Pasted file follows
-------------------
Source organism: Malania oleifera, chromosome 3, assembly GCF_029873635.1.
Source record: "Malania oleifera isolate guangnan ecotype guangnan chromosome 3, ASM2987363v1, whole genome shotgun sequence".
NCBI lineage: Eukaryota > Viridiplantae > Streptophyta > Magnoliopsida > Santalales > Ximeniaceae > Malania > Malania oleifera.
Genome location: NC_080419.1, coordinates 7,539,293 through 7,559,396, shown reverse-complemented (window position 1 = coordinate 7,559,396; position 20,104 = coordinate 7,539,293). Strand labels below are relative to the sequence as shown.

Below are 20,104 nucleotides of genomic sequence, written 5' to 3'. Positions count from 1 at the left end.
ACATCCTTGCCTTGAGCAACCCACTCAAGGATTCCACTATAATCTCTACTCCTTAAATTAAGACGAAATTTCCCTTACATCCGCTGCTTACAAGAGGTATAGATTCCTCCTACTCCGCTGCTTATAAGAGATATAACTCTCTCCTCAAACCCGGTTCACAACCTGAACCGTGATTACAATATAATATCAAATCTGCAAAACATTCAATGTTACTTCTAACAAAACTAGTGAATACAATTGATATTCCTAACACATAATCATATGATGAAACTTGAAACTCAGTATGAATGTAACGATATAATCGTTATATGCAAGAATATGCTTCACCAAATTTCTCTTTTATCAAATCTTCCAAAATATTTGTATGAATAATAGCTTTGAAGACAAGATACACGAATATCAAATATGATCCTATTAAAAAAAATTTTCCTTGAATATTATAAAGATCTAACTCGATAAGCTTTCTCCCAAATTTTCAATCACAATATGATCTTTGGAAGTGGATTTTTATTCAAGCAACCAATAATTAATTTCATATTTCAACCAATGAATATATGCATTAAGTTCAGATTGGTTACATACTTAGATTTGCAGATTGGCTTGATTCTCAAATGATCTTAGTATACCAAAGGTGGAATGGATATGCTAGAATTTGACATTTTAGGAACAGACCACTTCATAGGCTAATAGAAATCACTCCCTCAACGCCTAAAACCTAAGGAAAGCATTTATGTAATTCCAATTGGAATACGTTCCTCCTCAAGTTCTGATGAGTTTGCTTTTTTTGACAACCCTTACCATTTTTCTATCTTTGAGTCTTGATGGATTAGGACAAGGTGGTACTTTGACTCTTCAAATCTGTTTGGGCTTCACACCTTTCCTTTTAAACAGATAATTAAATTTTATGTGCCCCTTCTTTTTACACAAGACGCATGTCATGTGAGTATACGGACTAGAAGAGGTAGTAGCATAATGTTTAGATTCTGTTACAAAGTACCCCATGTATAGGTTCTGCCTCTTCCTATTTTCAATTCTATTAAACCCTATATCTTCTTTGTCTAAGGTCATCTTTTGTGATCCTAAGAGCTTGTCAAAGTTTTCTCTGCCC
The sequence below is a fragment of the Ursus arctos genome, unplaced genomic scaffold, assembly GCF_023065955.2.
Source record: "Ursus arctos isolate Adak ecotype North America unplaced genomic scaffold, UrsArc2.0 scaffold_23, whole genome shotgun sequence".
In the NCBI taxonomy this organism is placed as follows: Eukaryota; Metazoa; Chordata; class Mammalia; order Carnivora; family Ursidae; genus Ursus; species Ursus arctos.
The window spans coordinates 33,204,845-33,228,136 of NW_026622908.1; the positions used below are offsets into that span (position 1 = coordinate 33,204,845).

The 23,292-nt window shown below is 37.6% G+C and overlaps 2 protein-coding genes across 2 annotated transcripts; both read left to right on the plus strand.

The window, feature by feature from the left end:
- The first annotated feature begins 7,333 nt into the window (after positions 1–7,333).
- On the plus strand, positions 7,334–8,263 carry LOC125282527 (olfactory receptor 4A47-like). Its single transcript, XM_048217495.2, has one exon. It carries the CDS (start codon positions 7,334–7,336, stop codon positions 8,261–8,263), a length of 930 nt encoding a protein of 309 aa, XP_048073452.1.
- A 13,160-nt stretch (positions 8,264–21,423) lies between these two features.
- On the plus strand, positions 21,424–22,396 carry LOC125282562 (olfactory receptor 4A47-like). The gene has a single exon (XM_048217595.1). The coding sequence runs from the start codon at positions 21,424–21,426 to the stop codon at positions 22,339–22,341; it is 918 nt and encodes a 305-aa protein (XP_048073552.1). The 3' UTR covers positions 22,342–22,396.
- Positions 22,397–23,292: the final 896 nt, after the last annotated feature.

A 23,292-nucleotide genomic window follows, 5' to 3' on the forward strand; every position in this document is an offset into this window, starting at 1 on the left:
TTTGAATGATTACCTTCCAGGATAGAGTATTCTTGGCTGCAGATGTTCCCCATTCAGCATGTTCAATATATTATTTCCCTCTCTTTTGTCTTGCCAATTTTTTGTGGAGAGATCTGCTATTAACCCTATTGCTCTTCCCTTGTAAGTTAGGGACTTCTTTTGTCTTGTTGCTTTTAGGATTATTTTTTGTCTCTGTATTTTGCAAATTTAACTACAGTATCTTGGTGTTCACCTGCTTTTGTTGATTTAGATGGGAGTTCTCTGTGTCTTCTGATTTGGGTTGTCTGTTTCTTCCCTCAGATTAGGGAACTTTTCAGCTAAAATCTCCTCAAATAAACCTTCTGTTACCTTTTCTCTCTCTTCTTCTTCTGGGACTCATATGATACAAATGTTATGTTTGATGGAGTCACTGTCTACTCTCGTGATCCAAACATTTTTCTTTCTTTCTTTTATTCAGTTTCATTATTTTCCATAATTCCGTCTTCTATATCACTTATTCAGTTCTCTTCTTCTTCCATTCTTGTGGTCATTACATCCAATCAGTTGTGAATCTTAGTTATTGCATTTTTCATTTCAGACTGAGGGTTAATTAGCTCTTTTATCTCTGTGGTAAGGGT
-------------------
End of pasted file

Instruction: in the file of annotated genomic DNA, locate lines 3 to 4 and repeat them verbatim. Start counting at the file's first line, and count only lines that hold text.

NCBI lineage: Eukaryota > Viridiplantae > Streptophyta > Magnoliopsida > Santalales > Ximeniaceae > Malania > Malania oleifera.
Genome location: NC_080419.1, coordinates 7,539,293 through 7,559,396, shown reverse-complemented (window position 1 = coordinate 7,559,396; position 20,104 = coordinate 7,539,293). Strand labels below are relative to the sequence as shown.